Oil prices ended higher in a back-and-forth session on Wednesday, maintaining a positive tone as investors no longer expect the Omicron coronavirus variant to derail global economic growth.
Brent crude futures settled at $75.82, up 38 cents, or 0.5 per cent. U.S. West Texas Intermediate crude ended at $72.36 a barrel, up 31 cents or 0.4 per cent.
Global benchmark Brent has rebounded by about 10 per cent since Dec. 1 on the expectation that Omicron will have only a limited impact on oil demand, after a 16 per cent drop since Nov. 25. Early studies suggest two shots of the Pfizer-BioNTech shot may protect only partially against Omicron, but a third dose may improve that protection.
“Some of those Omicron oil demand-related concerns might have been too pessimistic, and hence with some positive news related to Omicron being released in recent days, oil prices recovered,” said Giovanni Staunovo, commodity analyst at UBS.
The market had a muted reaction to U.S. weekly inventory figures. Crude stocks fell by 240,000 barrels and gasoline and distillate stocks increased as refiners picked up production. At the same time, however, U.S. product supplied by refineries, a proxy for demand, hit 20.9 million barrels per day over the past four weeks - exceeding pre-pandemic rates of consumer use.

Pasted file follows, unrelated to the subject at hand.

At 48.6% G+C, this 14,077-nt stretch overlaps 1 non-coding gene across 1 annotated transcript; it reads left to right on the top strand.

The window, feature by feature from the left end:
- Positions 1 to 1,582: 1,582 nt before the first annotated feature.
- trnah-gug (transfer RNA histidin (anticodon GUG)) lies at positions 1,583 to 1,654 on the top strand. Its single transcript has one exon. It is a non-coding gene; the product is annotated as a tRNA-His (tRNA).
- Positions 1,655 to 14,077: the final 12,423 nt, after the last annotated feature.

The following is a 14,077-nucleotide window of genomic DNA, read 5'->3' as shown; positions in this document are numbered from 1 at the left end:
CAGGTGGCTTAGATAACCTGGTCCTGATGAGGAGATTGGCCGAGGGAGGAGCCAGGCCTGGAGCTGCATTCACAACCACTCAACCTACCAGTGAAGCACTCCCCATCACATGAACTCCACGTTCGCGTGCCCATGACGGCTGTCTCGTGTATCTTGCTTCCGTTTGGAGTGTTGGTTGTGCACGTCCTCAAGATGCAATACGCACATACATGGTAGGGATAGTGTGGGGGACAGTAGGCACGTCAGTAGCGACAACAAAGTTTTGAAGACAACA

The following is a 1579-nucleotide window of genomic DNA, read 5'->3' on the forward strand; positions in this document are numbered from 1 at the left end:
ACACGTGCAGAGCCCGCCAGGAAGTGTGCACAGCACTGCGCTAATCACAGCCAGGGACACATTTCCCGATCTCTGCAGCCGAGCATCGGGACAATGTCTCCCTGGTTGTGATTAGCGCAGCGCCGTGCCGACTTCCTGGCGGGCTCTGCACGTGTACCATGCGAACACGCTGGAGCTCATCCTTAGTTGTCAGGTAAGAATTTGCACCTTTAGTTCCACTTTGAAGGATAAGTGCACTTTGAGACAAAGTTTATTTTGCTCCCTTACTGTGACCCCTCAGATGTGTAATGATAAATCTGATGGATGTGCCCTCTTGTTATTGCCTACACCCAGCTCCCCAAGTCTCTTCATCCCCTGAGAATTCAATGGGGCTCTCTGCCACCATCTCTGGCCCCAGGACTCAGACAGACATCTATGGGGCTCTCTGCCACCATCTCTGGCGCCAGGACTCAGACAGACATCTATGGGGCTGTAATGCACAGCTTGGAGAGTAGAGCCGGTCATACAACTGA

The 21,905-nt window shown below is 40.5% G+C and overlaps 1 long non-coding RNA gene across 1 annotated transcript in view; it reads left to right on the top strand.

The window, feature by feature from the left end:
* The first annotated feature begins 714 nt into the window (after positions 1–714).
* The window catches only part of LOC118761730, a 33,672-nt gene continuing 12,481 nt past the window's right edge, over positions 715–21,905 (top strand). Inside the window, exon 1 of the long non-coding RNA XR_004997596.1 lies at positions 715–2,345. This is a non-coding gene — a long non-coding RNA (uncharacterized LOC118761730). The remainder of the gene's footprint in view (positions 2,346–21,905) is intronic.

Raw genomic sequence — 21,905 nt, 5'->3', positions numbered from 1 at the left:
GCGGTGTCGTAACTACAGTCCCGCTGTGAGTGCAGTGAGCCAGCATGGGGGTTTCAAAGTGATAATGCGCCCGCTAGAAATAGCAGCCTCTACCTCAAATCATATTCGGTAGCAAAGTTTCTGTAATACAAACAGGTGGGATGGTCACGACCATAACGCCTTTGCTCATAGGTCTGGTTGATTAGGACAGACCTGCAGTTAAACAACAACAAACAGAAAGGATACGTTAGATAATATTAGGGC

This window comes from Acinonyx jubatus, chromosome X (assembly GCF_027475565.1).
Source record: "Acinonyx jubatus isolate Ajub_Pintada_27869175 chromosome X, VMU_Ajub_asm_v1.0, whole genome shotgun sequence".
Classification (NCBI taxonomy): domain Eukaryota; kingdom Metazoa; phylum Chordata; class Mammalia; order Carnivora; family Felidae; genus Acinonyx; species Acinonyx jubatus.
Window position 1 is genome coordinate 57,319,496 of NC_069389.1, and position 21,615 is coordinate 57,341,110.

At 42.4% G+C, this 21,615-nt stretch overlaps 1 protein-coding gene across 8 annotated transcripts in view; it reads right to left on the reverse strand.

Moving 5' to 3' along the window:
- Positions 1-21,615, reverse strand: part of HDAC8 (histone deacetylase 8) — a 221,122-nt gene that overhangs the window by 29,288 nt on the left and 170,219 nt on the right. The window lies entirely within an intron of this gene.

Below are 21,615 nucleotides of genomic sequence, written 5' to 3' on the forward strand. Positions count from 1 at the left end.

The market expects that supply will exceed demand by early 2022, due to rising U.S. production and ongoing supply additions from the Middle East.
Ultimately, the Organization of the Petroleum Exporting Countries and its allies including Russia, known as OPEC+, chose to maintain its schedule of boosting supply by 400,000 bpd every month - despite fears that the new variant would sap demand.
The White House and Tehran have restarted talks over Iran’s nuclear program, but an agreement to revive the 2015 deal that limited Iran’s nuclear development is still far off, and Western officials have voiced dismay at sweeping Iranian demands.
Tensions between Western powers and Russia over Ukraine also remained high after U.S. President Joe Biden warned Russian President Vladimir Putin on Tuesday that the West would impose “strong economic and other measures" on Russia if it invades Ukraine, while Putin demanded guarantees that NATO would not expand farther eastward.
“All of these hot spots tells the marketplace we have added risk and when we do, prices go up,” said Tim Snyder, economist at Matador Economics in Dallas.
Be smart with your money. Get the latest investing insights delivered right to your inbox three times a week, with the Globe Investor newsletter. Sign up today.